Shylie lived out her long life in WA and died in about 2008. She remarried and had another son there and is fondly remembered by a granddaughter.
Mabel died at Victor Harbor 11 June 1967 and Frank died at Glenside two years later, on 14 May 1969.
Mabel and her son, Lance, are interred in the Victor Harbor Cemetery along with a number of other Swain family members. There is no marked grave for Frank. A descendant plans to erect a headstone for Frank and Mabel there.
- Settlers Around The Bay, Anthony Laube
- Victor Harbor: From Pioneer Port to Seaside Resort, Michael Page
- Trove digital newspapers www.trove.nla.gov.au/newspaper
- Digger database
Thomas Swain was an agricultural labourer from Barrowby, Lincolnshire (not Somerset as stated) who arrived in SA in November 1855 (not 1842 as stated) on board the Robert Clive from the Swan River Settlement in Western Australia. In England, he was convicted of sheep stealing in 1850 and spent three years in Portland Prison before being transported to WA. He was granted his ticket-of-leave on arrival in April 1854 and a conditional pardon was granted in 1855. He was married with six children. There is no evidence of a marriage certificate between Ann Hickey and Thomas Swain.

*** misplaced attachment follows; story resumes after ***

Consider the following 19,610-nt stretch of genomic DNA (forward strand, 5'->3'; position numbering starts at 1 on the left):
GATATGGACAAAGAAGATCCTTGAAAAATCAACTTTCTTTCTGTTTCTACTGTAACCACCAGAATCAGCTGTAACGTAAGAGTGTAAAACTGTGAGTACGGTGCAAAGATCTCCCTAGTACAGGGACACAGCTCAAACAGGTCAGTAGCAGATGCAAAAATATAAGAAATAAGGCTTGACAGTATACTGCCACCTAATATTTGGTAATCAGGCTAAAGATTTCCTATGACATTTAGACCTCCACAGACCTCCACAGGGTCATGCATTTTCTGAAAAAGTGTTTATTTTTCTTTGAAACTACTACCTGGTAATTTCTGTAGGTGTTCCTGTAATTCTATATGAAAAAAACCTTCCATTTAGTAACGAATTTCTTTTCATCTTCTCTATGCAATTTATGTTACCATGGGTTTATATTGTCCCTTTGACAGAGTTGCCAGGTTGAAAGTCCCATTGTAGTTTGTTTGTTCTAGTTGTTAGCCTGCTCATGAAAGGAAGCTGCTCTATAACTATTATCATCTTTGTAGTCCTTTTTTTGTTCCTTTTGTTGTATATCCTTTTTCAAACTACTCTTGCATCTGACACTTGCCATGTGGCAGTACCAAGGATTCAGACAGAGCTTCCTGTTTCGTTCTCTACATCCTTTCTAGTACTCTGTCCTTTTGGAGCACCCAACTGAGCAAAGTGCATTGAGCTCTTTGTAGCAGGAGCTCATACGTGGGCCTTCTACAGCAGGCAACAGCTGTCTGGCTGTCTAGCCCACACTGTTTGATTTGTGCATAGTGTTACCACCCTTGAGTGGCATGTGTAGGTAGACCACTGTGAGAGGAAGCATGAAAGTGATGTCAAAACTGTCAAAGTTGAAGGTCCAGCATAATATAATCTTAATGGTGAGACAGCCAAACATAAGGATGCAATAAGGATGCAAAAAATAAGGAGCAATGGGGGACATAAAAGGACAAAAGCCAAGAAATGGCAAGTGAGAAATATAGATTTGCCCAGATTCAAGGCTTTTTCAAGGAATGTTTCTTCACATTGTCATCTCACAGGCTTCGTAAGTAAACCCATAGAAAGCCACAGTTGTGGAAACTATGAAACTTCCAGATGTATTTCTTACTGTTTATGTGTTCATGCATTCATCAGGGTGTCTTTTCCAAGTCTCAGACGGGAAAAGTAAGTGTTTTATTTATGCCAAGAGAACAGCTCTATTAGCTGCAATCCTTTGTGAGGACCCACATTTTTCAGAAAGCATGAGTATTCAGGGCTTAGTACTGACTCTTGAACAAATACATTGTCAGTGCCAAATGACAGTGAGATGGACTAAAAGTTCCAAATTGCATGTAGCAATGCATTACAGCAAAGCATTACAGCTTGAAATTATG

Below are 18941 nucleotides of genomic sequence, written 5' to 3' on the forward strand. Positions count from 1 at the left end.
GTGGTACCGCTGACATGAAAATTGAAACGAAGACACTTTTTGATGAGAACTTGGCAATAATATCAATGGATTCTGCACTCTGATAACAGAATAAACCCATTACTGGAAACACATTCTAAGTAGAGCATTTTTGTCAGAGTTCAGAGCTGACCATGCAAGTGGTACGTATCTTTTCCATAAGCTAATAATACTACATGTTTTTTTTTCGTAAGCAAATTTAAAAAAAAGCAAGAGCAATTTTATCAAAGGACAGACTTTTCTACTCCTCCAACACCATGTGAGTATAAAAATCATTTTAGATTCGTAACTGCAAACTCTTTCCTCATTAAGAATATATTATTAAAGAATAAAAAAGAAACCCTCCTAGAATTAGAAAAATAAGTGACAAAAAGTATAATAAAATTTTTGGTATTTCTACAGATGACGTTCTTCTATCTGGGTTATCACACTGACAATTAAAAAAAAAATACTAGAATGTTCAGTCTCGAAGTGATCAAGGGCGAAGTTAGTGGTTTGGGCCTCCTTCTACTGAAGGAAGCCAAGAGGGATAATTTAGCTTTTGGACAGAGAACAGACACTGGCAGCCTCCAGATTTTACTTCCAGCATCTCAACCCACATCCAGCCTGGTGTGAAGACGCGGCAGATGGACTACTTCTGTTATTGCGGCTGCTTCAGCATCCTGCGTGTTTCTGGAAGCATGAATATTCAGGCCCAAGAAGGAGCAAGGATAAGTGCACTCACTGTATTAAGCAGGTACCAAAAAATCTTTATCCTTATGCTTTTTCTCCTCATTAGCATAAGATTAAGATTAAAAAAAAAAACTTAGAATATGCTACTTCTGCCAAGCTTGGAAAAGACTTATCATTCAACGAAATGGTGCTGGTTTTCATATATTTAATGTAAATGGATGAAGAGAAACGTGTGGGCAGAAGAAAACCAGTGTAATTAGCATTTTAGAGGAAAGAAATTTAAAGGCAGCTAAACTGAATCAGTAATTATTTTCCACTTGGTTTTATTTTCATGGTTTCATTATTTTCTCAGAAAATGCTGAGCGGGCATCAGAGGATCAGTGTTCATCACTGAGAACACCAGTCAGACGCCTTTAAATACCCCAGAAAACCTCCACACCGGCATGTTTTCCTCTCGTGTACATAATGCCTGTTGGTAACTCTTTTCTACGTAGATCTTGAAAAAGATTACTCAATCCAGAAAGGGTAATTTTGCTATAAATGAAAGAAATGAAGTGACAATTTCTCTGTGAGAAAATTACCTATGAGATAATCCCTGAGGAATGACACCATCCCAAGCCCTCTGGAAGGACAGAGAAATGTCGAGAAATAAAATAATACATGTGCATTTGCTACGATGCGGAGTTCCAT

His daughter Elizabeth Ann Brealey did have three daughters, but her firstborn child was a son, Oliver Roy Brealey born 1896 and died in 1958.
His second daughter’s name was Edith Jane, rather than Jane as was stated.
Michael Swain, Thomas Swain’s son, had two sons and two daughters, rather than a daughter and two sons as was stated. His children were Ida Reeds, Ella Irene Elizabeth, Lawrence Claude Michael and Howard Swain.
John and Emily Swain had nine sons and two daughters, rather than eight sons and two daughters as was stated.